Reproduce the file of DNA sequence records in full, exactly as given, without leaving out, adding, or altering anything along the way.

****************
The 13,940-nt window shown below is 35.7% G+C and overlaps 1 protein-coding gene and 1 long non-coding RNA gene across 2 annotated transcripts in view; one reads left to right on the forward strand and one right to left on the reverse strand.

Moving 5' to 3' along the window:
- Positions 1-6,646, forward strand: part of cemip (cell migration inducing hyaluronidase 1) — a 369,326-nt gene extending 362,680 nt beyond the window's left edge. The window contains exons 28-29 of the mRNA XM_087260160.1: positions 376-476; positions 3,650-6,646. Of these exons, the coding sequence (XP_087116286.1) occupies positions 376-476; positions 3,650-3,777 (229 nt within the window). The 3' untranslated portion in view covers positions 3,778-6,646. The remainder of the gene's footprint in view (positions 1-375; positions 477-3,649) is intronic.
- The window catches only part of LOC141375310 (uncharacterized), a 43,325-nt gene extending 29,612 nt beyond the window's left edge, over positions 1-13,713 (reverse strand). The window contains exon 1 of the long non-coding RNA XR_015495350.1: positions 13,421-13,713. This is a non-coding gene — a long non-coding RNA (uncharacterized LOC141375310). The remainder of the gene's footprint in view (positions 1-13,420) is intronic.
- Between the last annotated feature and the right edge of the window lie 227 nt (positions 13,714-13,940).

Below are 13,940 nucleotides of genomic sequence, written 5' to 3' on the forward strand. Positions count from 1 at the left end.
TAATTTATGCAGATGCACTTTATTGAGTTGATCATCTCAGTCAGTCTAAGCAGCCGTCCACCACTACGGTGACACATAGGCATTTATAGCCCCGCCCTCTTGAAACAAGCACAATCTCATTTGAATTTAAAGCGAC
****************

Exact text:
The 13,940-nt window shown below is 35.7% G+C and overlaps 1 protein-coding gene and 1 long non-coding RNA gene across 2 annotated transcripts in view; one reads left to right on the forward strand and one right to left on the reverse strand.

Moving 5' to 3' along the window:
- Positions 1-6,646, forward strand: part of cemip (cell migration inducing hyaluronidase 1) — a 369,326-nt gene extending 362,680 nt beyond the window's left edge. The window contains exons 28-29 of the mRNA XM_087260160.1: positions 376-476; positions 3,650-6,646. Of these exons, the coding sequence (XP_087116286.1) occupies positions 376-476; positions 3,650-3,777 (229 nt within the window). The 3' untranslated portion in view covers positions 3,778-6,646. The remainder of the gene's footprint in view (positions 1-375; positions 477-3,649) is intronic.
- The window catches only part of LOC141375310 (uncharacterized), a 43,325-nt gene extending 29,612 nt beyond the window's left edge, over positions 1-13,713 (reverse strand). The window contains exon 1 of the long non-coding RNA XR_015495350.1: positions 13,421-13,713. This is a non-coding gene — a long non-coding RNA (uncharacterized LOC141375310). The remainder of the gene's footprint in view (positions 1-13,420) is intronic.
- Between the last annotated feature and the right edge of the window lie 227 nt (positions 13,714-13,940).

Below are 13,940 nucleotides of genomic sequence, written 5' to 3' on the forward strand. Positions count from 1 at the left end.
TAATTTATGCAGATGCACTTTATTGAGTTGATCATCTCAGTCAGTCTAAGCAGCCGTCCACCACTACGGTGACACATAGGCATTTATAGCCCCGCCCTCTTGAAACAAGCACAATCTCATTTGAATTTAAAGCGAC